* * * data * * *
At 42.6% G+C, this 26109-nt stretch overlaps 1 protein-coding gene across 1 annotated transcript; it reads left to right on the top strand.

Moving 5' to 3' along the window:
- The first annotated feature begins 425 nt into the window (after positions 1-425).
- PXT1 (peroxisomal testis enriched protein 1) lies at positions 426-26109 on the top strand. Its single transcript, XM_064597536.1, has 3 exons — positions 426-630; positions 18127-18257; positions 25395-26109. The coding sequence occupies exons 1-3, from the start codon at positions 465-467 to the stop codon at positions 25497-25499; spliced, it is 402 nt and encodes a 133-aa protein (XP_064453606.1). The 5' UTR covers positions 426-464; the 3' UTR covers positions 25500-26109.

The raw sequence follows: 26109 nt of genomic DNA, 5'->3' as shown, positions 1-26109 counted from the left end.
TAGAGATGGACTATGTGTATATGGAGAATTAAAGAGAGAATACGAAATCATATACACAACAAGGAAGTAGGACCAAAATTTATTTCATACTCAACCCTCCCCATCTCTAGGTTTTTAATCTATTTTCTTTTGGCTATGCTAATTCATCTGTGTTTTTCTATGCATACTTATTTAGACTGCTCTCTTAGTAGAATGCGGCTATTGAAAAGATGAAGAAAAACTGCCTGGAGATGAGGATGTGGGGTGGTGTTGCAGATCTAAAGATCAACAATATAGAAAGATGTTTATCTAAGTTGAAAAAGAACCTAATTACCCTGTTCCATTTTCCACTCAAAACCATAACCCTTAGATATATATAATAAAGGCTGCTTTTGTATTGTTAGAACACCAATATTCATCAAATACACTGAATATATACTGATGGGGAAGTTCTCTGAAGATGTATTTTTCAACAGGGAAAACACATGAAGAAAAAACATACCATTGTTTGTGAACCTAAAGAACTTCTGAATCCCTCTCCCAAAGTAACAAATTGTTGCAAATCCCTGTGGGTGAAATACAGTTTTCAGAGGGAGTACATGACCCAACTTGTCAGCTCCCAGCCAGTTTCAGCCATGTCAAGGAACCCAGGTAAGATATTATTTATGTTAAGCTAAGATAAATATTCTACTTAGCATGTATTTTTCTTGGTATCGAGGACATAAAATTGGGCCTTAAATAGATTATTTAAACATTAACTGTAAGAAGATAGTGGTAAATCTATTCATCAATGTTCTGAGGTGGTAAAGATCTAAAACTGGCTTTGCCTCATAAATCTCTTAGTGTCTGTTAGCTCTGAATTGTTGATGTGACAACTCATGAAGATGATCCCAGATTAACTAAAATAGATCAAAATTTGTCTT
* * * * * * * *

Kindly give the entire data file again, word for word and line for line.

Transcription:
At 42.6% G+C, this 26109-nt stretch overlaps 1 protein-coding gene across 1 annotated transcript; it reads left to right on the top strand.

Moving 5' to 3' along the window:
- The first annotated feature begins 425 nt into the window (after positions 1-425).
- PXT1 (peroxisomal testis enriched protein 1) lies at positions 426-26109 on the top strand. Its single transcript, XM_064597536.1, has 3 exons — positions 426-630; positions 18127-18257; positions 25395-26109. The coding sequence occupies exons 1-3, from the start codon at positions 465-467 to the stop codon at positions 25497-25499; spliced, it is 402 nt and encodes a 133-aa protein (XP_064453606.1). The 5' UTR covers positions 426-464; the 3' UTR covers positions 25500-26109.

The raw sequence follows: 26109 nt of genomic DNA, 5'->3' as shown, positions 1-26109 counted from the left end.
TAGAGATGGACTATGTGTATATGGAGAATTAAAGAGAGAATACGAAATCATATACACAACAAGGAAGTAGGACCAAAATTTATTTCATACTCAACCCTCCCCATCTCTAGGTTTTTAATCTATTTTCTTTTGGCTATGCTAATTCATCTGTGTTTTTCTATGCATACTTATTTAGACTGCTCTCTTAGTAGAATGCGGCTATTGAAAAGATGAAGAAAAACTGCCTGGAGATGAGGATGTGGGGTGGTGTTGCAGATCTAAAGATCAACAATATAGAAAGATGTTTATCTAAGTTGAAAAAGAACCTAATTACCCTGTTCCATTTTCCACTCAAAACCATAACCCTTAGATATATATAATAAAGGCTGCTTTTGTATTGTTAGAACACCAATATTCATCAAATACACTGAATATATACTGATGGGGAAGTTCTCTGAAGATGTATTTTTCAACAGGGAAAACACATGAAGAAAAAACATACCATTGTTTGTGAACCTAAAGAACTTCTGAATCCCTCTCCCAAAGTAACAAATTGTTGCAAATCCCTGTGGGTGAAATACAGTTTTCAGAGGGAGTACATGACCCAACTTGTCAGCTCCCAGCCAGTTTCAGCCATGTCAAGGAACCCAGGTAAGATATTATTTATGTTAAGCTAAGATAAATATTCTACTTAGCATGTATTTTTCTTGGTATCGAGGACATAAAATTGGGCCTTAAATAGATTATTTAAACATTAACTGTAAGAAGATAGTGGTAAATCTATTCATCAATGTTCTGAGGTGGTAAAGATCTAAAACTGGCTTTGCCTCATAAATCTCTTAGTGTCTGTTAGCTCTGAATTGTTGATGTGACAACTCATGAAGATGATCCCAGATTAACTAAAATAGATCAAAATTTGTCTT